Last night, Shihan preceded our annual dojo holiday party with a special class that included youth and adult students from all of the different arts at the dojo. I believe this is the first time he has taught a class like this, and there was a satisfyingly large turnout. It was fun to see everyone interact, and I especially enjoyed working with the kids (there were tons of them!).
It was really great to see so many Sensei from all the arts, especially since I’ve been away for awhile, but even with a broken wrist I was not free from attempts to pull me in their direction. From one’s reminder to “not forget where your home is” (Karate) to another’s observation that “if you were a Judoka, you would know better than to stick your arm out to catch yourself when you fall”. That particular Judo Sensei also likes to corner me when I’m trying to leave the dojo after Jiu-Jitsu, and say things like “Where do you think you’re going, don’t you have another class to go to?” One time I told him I couldn’t stay for Judo because I was going to my mom’s for dinner, and he said “Give me her number, and I’ll call and explain why you won’t be there.” Sometimes it feels like I’m a tug-of-war rope! I am actually very honored that they enjoy having me as a student, and I would attend every class full time if I could.
I am one of only a handful of students who currently train in more than one art at the dojo, so most of them don’t get a chance to interact with people from the other disciplines, which made this class even more special. My dojobro, Iron Fist Ken, does train multiple arts, and he was wearing his black belt last night, which confused one of the young Judoka, who asked me “Why does Ken have a black belt, I thought he was a brown belt?”, to which I replied “Well, he’s a brown belt in Judo, but he’s a black belt in Karate.” The kid said “Woah!”, and then I told him “Yeah, and he has a purple belt in Jiu-Jitsu, too.” The boy was rightly in awe.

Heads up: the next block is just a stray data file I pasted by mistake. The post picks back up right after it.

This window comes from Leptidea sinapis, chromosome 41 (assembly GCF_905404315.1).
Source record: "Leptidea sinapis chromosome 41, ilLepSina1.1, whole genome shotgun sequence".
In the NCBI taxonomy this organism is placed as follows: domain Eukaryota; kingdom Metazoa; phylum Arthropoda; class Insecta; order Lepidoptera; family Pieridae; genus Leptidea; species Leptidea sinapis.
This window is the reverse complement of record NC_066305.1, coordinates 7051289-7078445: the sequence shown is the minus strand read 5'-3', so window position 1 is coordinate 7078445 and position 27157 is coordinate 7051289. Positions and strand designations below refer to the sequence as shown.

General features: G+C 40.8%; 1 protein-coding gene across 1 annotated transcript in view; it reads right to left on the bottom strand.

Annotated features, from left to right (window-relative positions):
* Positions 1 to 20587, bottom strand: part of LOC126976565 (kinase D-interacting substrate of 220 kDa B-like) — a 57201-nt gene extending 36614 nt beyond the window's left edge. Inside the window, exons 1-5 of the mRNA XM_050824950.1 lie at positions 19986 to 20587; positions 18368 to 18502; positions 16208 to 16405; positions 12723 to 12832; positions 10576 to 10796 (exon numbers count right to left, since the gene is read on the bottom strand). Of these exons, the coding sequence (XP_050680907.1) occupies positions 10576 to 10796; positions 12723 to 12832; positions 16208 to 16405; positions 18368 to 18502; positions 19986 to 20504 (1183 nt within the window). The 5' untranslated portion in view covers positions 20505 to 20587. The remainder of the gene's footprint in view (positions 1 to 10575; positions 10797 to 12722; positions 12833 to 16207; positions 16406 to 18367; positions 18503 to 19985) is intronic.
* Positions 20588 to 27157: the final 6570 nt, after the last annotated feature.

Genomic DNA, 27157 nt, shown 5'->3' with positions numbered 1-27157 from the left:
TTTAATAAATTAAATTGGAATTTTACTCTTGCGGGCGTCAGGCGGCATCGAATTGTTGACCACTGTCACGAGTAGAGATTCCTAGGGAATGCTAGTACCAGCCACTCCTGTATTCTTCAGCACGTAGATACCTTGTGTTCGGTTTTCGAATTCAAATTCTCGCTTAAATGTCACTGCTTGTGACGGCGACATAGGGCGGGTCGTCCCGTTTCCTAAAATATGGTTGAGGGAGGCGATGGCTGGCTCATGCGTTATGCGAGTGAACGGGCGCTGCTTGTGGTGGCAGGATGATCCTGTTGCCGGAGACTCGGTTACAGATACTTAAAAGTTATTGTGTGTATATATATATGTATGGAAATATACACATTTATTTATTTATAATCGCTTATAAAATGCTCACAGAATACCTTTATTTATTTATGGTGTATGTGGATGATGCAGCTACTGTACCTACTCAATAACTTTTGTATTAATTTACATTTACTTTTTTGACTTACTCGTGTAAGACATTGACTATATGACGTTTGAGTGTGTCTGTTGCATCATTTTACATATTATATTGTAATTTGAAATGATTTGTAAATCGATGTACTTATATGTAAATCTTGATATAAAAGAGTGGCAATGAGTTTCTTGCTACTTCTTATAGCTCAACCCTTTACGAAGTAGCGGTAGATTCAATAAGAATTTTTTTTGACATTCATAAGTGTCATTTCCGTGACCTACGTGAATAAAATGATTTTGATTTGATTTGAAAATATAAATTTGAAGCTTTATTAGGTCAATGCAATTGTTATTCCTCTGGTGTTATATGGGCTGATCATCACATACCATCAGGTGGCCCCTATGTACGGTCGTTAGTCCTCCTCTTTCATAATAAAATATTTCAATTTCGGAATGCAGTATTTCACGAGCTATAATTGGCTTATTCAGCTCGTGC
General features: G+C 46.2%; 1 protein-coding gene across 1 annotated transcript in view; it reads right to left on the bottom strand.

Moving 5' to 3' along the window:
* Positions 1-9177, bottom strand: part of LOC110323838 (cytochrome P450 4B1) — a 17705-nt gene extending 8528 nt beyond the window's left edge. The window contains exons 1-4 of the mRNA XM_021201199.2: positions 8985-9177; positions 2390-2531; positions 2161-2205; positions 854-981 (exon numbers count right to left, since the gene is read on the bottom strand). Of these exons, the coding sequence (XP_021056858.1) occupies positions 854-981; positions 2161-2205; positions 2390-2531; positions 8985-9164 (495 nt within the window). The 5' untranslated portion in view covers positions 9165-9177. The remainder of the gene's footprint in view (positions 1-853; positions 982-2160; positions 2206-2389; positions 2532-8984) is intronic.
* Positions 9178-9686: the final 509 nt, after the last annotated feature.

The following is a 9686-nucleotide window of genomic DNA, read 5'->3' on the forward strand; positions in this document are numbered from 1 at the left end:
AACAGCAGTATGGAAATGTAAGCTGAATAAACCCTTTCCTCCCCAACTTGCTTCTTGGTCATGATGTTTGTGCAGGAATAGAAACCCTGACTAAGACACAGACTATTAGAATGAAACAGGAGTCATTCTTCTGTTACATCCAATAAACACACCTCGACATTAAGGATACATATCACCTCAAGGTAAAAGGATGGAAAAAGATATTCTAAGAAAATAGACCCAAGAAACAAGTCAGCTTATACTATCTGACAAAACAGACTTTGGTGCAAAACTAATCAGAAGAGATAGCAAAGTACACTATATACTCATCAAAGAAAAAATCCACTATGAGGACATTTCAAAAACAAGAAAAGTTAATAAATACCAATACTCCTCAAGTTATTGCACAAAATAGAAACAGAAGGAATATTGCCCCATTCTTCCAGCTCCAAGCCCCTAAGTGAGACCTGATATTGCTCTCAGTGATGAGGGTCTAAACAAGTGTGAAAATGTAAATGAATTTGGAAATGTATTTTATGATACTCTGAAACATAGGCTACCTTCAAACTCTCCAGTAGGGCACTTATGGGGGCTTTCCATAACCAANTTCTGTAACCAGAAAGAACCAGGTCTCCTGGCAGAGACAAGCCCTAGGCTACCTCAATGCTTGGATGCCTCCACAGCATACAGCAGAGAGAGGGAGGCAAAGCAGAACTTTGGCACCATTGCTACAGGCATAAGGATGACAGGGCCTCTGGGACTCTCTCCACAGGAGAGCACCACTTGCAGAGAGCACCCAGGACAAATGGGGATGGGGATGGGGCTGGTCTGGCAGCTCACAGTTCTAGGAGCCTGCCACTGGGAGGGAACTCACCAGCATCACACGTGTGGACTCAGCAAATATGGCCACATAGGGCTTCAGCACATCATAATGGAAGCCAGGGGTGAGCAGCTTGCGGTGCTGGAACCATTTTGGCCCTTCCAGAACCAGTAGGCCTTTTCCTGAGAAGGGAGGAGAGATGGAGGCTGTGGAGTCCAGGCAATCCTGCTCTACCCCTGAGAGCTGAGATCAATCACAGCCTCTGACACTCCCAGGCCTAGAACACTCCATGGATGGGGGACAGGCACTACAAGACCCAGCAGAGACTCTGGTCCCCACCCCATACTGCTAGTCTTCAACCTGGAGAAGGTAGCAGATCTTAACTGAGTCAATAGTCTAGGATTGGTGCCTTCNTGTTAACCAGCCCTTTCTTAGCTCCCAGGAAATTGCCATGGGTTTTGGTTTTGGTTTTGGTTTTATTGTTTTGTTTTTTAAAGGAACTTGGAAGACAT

|The red rectangle on the base of the tree? That is a brick.
Shihan recommends “If all else fails, throw a brick and run”.
I think Shihan’s main goal with this class was to bring us closer together as a family, and to encourage cross-training. He often refers to the tree that is painted on the sign outside of our dojo; the branches represent the different arts, but they all sprout from common roots. They’re all part of the same thing. I believe Shihan is trying to encourage everyone to swing across to the other branches and visit from time to time.